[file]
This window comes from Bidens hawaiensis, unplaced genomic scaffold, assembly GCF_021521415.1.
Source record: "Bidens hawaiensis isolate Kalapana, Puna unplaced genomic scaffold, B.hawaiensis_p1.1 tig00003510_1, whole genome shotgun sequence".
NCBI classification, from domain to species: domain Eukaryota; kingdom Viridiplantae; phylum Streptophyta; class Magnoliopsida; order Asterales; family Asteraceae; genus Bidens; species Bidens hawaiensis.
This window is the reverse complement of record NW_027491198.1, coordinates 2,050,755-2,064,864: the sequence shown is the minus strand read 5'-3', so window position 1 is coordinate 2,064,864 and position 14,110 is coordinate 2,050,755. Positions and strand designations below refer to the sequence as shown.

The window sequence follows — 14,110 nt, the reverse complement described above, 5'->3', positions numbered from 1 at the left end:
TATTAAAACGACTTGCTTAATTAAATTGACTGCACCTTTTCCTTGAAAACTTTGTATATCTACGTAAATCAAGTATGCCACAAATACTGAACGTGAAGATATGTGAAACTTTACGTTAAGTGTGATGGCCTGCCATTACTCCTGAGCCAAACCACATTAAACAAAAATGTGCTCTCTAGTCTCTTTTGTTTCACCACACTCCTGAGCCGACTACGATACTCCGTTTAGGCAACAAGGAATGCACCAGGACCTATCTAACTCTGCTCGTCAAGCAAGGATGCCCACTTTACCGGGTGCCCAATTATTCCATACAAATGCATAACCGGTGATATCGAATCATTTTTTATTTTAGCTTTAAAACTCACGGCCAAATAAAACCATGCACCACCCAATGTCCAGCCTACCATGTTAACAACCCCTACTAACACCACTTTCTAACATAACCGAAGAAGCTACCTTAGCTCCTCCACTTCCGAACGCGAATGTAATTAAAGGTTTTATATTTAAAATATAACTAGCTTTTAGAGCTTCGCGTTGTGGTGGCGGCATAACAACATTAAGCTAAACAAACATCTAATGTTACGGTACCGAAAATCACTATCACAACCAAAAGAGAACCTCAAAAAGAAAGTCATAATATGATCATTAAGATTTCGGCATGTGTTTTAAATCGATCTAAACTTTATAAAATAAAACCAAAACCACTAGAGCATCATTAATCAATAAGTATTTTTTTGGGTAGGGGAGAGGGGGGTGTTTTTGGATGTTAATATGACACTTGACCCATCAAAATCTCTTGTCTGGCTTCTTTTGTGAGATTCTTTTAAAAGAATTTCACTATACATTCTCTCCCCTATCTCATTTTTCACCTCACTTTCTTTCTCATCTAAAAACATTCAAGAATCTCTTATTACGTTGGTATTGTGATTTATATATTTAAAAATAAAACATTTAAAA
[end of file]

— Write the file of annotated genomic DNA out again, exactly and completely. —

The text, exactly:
This window comes from Bidens hawaiensis, unplaced genomic scaffold, assembly GCF_021521415.1.
Source record: "Bidens hawaiensis isolate Kalapana, Puna unplaced genomic scaffold, B.hawaiensis_p1.1 tig00003510_1, whole genome shotgun sequence".
NCBI classification, from domain to species: domain Eukaryota; kingdom Viridiplantae; phylum Streptophyta; class Magnoliopsida; order Asterales; family Asteraceae; genus Bidens; species Bidens hawaiensis.
This window is the reverse complement of record NW_027491198.1, coordinates 2,050,755-2,064,864: the sequence shown is the minus strand read 5'-3', so window position 1 is coordinate 2,064,864 and position 14,110 is coordinate 2,050,755. Positions and strand designations below refer to the sequence as shown.

The window sequence follows — 14,110 nt, the reverse complement described above, 5'->3', positions numbered from 1 at the left end:
TATTAAAACGACTTGCTTAATTAAATTGACTGCACCTTTTCCTTGAAAACTTTGTATATCTACGTAAATCAAGTATGCCACAAATACTGAACGTGAAGATATGTGAAACTTTACGTTAAGTGTGATGGCCTGCCATTACTCCTGAGCCAAACCACATTAAACAAAAATGTGCTCTCTAGTCTCTTTTGTTTCACCACACTCCTGAGCCGACTACGATACTCCGTTTAGGCAACAAGGAATGCACCAGGACCTATCTAACTCTGCTCGTCAAGCAAGGATGCCCACTTTACCGGGTGCCCAATTATTCCATACAAATGCATAACCGGTGATATCGAATCATTTTTTATTTTAGCTTTAAAACTCACGGCCAAATAAAACCATGCACCACCCAATGTCCAGCCTACCATGTTAACAACCCCTACTAACACCACTTTCTAACATAACCGAAGAAGCTACCTTAGCTCCTCCACTTCCGAACGCGAATGTAATTAAAGGTTTTATATTTAAAATATAACTAGCTTTTAGAGCTTCGCGTTGTGGTGGCGGCATAACAACATTAAGCTAAACAAACATCTAATGTTACGGTACCGAAAATCACTATCACAACCAAAAGAGAACCTCAAAAAGAAAGTCATAATATGATCATTAAGATTTCGGCATGTGTTTTAAATCGATCTAAACTTTATAAAATAAAACCAAAACCACTAGAGCATCATTAATCAATAAGTATTTTTTTGGGTAGGGGAGAGGGGGGTGTTTTTGGATGTTAATATGACACTTGACCCATCAAAATCTCTTGTCTGGCTTCTTTTGTGAGATTCTTTTAAAAGAATTTCACTATACATTCTCTCCCCTATCTCATTTTTCACCTCACTTTCTTTCTCATCTAAAAACATTCAAGAATCTCTTATTACGTTGGTATTGTGATTTATATATTTAAAAATAAAACATTTAAAA